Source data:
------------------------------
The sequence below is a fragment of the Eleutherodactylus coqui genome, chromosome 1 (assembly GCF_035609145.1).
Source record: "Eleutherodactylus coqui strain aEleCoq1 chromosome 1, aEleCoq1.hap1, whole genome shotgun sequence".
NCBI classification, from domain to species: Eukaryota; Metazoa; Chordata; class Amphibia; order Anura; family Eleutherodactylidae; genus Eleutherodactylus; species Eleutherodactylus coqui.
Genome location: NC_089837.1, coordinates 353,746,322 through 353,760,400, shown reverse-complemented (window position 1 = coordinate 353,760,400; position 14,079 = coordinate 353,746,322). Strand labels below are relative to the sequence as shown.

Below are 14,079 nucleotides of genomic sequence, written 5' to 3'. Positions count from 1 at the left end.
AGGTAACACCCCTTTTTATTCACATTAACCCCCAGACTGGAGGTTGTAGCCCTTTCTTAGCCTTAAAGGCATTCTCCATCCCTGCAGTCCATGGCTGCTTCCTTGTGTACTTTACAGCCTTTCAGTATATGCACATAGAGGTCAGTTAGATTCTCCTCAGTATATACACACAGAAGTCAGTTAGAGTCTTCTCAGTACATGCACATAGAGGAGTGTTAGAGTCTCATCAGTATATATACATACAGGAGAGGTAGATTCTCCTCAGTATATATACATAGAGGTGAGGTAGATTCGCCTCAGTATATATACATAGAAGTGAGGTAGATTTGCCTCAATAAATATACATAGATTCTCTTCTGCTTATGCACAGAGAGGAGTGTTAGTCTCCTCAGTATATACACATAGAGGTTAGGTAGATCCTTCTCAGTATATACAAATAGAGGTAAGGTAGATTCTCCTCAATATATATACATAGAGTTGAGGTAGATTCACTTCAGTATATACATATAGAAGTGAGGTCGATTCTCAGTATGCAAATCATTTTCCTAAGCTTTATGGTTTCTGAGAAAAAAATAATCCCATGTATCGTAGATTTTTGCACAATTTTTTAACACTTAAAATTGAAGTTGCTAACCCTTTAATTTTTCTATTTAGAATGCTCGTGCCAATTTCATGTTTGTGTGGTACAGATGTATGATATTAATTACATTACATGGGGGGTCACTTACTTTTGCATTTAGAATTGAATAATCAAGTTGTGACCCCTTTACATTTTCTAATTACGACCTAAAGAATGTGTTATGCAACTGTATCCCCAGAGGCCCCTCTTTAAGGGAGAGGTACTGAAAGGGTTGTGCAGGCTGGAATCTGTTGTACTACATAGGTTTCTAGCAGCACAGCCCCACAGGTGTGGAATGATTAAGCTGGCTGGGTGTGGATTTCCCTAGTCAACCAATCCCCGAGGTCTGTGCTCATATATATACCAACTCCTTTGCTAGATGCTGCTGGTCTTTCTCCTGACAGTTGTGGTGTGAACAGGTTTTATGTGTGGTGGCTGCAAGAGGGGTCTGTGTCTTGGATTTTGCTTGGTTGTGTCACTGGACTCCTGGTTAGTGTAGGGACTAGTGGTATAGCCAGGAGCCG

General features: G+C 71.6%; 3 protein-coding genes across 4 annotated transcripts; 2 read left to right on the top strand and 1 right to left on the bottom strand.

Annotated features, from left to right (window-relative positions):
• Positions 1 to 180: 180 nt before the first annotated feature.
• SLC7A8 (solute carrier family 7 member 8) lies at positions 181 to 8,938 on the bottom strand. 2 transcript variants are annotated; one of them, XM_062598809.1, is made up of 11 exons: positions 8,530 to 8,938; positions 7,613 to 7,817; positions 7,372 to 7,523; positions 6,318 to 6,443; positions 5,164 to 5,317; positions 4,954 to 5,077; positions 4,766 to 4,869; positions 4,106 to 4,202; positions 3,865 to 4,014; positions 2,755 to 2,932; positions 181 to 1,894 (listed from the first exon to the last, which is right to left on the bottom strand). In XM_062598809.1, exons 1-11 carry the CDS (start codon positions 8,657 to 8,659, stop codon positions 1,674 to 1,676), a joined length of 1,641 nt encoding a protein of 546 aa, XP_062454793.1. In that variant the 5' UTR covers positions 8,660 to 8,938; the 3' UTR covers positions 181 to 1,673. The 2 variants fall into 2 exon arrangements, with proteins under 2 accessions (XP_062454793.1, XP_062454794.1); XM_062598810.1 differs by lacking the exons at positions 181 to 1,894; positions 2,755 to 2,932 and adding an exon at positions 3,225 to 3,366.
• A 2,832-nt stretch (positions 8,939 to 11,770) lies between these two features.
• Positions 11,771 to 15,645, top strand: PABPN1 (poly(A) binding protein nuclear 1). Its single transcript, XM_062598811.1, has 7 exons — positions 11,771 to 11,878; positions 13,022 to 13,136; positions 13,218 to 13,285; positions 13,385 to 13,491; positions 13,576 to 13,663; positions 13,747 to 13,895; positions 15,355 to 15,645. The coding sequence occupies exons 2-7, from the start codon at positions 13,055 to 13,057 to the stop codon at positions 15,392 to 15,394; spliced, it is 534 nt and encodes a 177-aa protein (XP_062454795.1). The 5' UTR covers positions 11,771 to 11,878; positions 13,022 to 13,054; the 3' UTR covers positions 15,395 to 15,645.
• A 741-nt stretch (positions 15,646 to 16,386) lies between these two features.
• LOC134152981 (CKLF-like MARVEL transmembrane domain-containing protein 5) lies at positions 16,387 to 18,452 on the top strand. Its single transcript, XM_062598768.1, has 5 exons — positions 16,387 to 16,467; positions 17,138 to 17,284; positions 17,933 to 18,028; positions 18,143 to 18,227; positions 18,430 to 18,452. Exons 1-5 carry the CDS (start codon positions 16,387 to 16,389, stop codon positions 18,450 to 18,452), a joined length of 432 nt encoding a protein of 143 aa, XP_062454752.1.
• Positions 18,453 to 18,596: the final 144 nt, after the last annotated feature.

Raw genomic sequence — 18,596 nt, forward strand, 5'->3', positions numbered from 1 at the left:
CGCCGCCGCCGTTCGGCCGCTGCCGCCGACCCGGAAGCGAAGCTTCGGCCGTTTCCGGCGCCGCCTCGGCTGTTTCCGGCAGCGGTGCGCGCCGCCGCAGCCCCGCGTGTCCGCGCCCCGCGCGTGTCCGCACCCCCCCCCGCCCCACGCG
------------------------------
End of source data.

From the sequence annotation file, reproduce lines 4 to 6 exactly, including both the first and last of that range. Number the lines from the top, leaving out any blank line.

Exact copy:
Genome location: NC_089837.1, coordinates 353,746,322 through 353,760,400, shown reverse-complemented (window position 1 = coordinate 353,760,400; position 14,079 = coordinate 353,746,322). Strand labels below are relative to the sequence as shown.

Below are 14,079 nucleotides of genomic sequence, written 5' to 3'. Positions count from 1 at the left end.
AGGTAACACCCCTTTTTATTCACATTAACCCCCAGACTGGAGGTTGTAGCCCTTTCTTAGCCTTAAAGGCATTCTCCATCCCTGCAGTCCATGGCTGCTTCCTTGTGTACTTTACAGCCTTTCAGTATATGCACATAGAGGTCAGTTAGATTCTCCTCAGTATATACACACAGAAGTCAGTTAGAGTCTTCTCAGTACATGCACATAGAGGAGTGTTAGAGTCTCATCAGTATATATACATACAGGAGAGGTAGATTCTCCTCAGTATATATACATAGAGGTGAGGTAGATTCGCCTCAGTATATATACATAGAAGTGAGGTAGATTTGCCTCAATAAATATACATAGATTCTCTTCTGCTTATGCACAGAGAGGAGTGTTAGTCTCCTCAGTATATACACATAGAGGTTAGGTAGATCCTTCTCAGTATATACAAATAGAGGTAAGGTAGATTCTCCTCAATATATATACATAGAGTTGAGGTAGATTCACTTCAGTATATACATATAGAAGTGAGGTCGATTCTCAGTATGCAAATCATTTTCCTAAGCTTTATGGTTTCTGAGAAAAAAATAATCCCATGTATCGTAGATTTTTGCACAATTTTTTAACACTTAAAATTGAAGTTGCTAACCCTTTAATTTTTCTATTTAGAATGCTCGTGCCAATTTCATGTTTGTGTGGTACAGATGTATGATATTAATTACATTACATGGGGGGTCACTTACTTTTGCATTTAGAATTGAATAATCAAGTTGTGACCCCTTTACATTTTCTAATTACGACCTAAAGAATGTGTTATGCAACTGTATCCCCAGAGGCCCCTCTTTAAGGGAGAGGTACTGAAAGGGTTGTGCAGGCTGGAATCTGTTGTACTACATAGGTTTCTAGCAGCACAGCCCCACAGGTGTGGAATGATTAAGCTGGCTGGGTGTGGATTTCCCTAGTCAACCAATCCCCGAGGTCTGTGCTCATATATATACCAACTCCTTTGCTAGATGCTGCTGGTCTTTCTCCTGACAGTTGTGGTGTGAACAGGTTTTATGTGTGGTGGCTGCAAGAGGGGTCTGTGTCTTGGATTTTGCTTGGTTGTGTCACTGGACTCCTGGTTAGTGTAGGGACTAGTGGTATAGCCAGGAGCCG